Besides adversely affecting useful storage capacity, the relatively small block size also imposes many undesirable constraints in the design of the data format that is used on the track. Conventional coding techniques, such as multiple error correcting ReedSolomon or BCH codes discussed in the prior art, while very efficient in terms of mathematical redundancy, impose algebraic constraints on the size of the codeword for a given choice of byte size. Thus, in a practical application of 8bit bytes in the presence of high error rates, the redundancy is often still unacceptable.
A twolevel, multibyte errorcorrecting subsystem for correcting errors occurring in more than one byte is taught in U.S. Pat. No. 4,525,838 by the inventor hereof and assigned to the assignee of the present invention. However, for that subsystem, if the number of errors occurring in any one subblock exceeds the errorcorrection capability at the subblock level, the codeword may be miscorrected at the subblocklevel. When the miscorrection is detected at the blocklevel, the miscorrected subblock is restored to its original condition before such errors are corrected at the blocklevel. Moreover, the subsystem of that patent will not make corrections as described unless all other subblocks are errorfree or the number of errors occurring in all other subblocks are correspondingly reduced to below the subblocklevel errorcorrection capability by the same amount as the number of excess errors in one subblock.
The multibyte errorcorrecting subsystem according to the present invention employs a twolevel code structure having improved capability and simplified procedure. The structure provides at least four major advantages. First, the constraint on the size of the codeword rs eliminated. Second, the decoding strategy permits "onthefly" correction of multibyte errors at the subblocklevel and additional reserve error correction capability at the blocklevel. Third, when the number of errors occurring in one subblock exceeds the subblocklevel error correcting capability by a selectable number of additional errors, c, the codeword is corrected at the blocklevel, without first being miscorrected at the subblocklevel. Finally, secondlevel (i.e., blocklevel) correction of excessive errors in one subblock does not require corresponding reduction in the number of correctable errors in all other subblocks, so long as the excessive errors do not exceed c.
In addition to the abovelisted advantages of the present invention, if the number of additional errors in one subblock exceed c, the errorcorrecting subsystem of the present invention is still capable of correcting those errors. Such additional excessive errors may cause codeword miscorrection at the first level and are detected and corrected at the second level in the same manner as described in U.S. Pat. No. 4,525,838.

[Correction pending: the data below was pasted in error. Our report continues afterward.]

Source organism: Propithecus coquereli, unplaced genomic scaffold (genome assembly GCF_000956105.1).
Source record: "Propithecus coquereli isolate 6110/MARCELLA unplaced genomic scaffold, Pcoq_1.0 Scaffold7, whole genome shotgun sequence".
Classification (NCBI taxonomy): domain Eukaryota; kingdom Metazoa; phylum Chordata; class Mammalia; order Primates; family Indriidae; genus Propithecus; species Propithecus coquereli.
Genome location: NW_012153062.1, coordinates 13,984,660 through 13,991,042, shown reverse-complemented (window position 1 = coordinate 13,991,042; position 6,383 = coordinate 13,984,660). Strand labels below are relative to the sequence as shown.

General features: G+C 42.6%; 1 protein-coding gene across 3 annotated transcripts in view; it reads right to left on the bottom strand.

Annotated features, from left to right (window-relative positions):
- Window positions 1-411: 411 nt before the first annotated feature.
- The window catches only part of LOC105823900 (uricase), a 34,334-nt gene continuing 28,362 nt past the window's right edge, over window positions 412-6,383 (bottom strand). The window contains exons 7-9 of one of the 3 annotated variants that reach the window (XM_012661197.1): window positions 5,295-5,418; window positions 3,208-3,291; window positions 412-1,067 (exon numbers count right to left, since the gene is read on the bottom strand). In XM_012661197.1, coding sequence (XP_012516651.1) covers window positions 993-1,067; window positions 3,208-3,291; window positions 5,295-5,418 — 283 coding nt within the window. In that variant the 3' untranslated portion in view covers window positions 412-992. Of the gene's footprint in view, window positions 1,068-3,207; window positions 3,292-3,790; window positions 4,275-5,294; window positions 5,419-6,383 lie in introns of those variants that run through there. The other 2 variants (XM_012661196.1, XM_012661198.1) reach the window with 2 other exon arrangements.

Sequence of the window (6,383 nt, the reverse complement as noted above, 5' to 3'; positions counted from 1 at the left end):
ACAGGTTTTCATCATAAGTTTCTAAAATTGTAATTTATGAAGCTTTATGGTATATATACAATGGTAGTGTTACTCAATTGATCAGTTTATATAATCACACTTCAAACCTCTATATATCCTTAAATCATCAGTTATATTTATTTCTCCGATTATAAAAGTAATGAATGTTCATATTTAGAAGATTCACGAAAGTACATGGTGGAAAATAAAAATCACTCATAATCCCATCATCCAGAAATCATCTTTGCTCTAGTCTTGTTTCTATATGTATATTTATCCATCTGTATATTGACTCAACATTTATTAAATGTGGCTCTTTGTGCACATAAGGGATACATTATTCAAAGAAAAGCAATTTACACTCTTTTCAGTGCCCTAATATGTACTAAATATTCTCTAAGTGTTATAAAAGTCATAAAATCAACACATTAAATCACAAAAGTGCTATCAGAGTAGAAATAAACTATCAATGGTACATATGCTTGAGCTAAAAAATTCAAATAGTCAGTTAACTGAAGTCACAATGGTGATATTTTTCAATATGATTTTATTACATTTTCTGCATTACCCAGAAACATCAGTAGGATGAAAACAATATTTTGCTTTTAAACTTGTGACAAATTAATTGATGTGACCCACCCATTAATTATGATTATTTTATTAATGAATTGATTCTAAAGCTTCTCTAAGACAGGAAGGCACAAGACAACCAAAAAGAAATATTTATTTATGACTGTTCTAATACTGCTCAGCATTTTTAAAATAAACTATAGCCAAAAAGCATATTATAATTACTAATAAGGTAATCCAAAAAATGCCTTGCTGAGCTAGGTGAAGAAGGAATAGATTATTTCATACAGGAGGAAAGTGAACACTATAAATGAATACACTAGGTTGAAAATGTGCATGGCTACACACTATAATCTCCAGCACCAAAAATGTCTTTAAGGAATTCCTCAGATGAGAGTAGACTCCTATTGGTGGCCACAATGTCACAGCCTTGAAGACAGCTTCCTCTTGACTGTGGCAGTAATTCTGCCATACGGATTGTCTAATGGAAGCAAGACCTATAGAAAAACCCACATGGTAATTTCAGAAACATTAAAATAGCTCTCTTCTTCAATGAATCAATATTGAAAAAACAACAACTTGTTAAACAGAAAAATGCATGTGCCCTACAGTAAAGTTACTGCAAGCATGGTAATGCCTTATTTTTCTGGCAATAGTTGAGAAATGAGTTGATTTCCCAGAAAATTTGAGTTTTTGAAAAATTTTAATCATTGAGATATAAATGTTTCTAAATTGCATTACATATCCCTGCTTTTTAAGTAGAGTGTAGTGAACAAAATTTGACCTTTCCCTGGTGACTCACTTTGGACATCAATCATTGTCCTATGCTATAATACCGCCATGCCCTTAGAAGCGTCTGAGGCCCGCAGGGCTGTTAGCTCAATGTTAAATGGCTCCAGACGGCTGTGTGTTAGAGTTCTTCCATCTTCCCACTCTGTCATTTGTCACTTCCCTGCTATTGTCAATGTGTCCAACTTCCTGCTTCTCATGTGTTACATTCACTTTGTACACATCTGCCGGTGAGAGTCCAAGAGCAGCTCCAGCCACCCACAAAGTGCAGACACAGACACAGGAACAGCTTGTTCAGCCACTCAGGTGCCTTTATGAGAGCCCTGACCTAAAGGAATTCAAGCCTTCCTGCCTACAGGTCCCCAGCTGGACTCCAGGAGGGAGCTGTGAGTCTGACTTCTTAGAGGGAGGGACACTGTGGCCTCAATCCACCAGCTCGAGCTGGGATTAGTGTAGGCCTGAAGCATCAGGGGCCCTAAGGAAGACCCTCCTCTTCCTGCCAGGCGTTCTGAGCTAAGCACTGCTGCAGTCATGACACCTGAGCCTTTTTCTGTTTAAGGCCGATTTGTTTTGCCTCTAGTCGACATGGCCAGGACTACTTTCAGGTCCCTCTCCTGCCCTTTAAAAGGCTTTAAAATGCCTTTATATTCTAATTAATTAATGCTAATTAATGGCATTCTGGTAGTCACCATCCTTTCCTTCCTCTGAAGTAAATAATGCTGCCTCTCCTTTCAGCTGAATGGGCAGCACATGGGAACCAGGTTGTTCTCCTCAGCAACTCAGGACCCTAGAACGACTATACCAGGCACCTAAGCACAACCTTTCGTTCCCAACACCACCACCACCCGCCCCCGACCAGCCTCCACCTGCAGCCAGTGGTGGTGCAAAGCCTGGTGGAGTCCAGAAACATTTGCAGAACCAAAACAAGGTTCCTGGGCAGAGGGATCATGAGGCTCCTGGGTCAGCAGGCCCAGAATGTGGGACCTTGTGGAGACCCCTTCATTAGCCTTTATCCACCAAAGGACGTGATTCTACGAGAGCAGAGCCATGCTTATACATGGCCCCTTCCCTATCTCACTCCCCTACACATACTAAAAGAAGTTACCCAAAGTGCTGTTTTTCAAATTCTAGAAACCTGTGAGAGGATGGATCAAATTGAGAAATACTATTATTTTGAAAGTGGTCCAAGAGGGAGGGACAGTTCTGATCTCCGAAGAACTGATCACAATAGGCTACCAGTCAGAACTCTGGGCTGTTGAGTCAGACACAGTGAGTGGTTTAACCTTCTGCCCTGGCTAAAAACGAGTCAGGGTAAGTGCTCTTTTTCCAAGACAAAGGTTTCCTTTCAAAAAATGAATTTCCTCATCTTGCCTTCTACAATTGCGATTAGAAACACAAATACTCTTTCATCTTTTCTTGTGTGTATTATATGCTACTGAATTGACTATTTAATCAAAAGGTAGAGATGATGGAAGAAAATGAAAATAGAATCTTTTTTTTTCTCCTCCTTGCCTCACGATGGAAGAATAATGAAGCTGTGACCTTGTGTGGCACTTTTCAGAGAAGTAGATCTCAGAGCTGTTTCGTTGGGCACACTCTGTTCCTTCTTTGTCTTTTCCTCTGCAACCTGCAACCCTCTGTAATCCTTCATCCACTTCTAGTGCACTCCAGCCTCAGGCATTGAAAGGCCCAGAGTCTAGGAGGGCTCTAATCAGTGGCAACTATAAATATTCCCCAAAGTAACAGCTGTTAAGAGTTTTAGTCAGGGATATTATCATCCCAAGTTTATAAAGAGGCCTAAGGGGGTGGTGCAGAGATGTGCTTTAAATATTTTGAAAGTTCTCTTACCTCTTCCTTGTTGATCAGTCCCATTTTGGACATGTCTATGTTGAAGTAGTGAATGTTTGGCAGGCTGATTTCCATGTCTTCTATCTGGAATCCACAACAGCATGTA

In the twolevel coding structure of the present invention, the data is formatted on a disk track into n subblocks within a block, each subblock comprising a prrmary codeword with m data bytes and r_{1} check bytes. Of course, a subblock may also comprise two or more interleaved primary codewords of the same bytecomposition of data and check bytes.
At the first level (i.e., subblocklevel), the coding structure is designed to correct up to t_{1} errors and to detect up to t_{1} +c errors in each subblock of the primary codeword. At the second level (i.e., block level), the structure will correct up to t_{2} errors in any one of the subblocks.
The blocklevel check bytes are shared by all the subblocks in a block. If there are any errors in blocklevel check bytes, then the second level error correction capability, t_{2}, is reduced by an amount corresponding to the number of blocklevel checkbyte errors.
At the first level, the subsystem of the present invention provides onthefly correction of t_{1} errors in each subblock and identifies a subblock having more than t_{1} errors. Correction of a subblock having more than t_{1} errors is deferred to the end of the record (i.e., blocklevel), and can be performed onthefly or by any other known software or hardware method.
The present invention enhances error correcting capability of previously known twolevel multibyte correcting systems by adaptive utilization of check bytes at both levels. The method and apparatus of this invention can concentrate the twolevel errorcorrecting capability on one subblock having more than t_{1} errors while at the same time providing capability for correcting t_{1} errors in any or all other subblocks in a block consisting of several subblocks.
FIG. 1 is a diagrammatic illustration showing the data format of a twolevel coding structure for a disk track constructed according to the principles of the present invention.
FIG. 2 is a block diagram of the feedback shift register for producing two of three subblock level check bytes for the errorcorrecting system of the present invention.
FIG. 3 is a block diagram, in greater detail, of the logic for the feedback shift registers shown schematically in FIG. 2.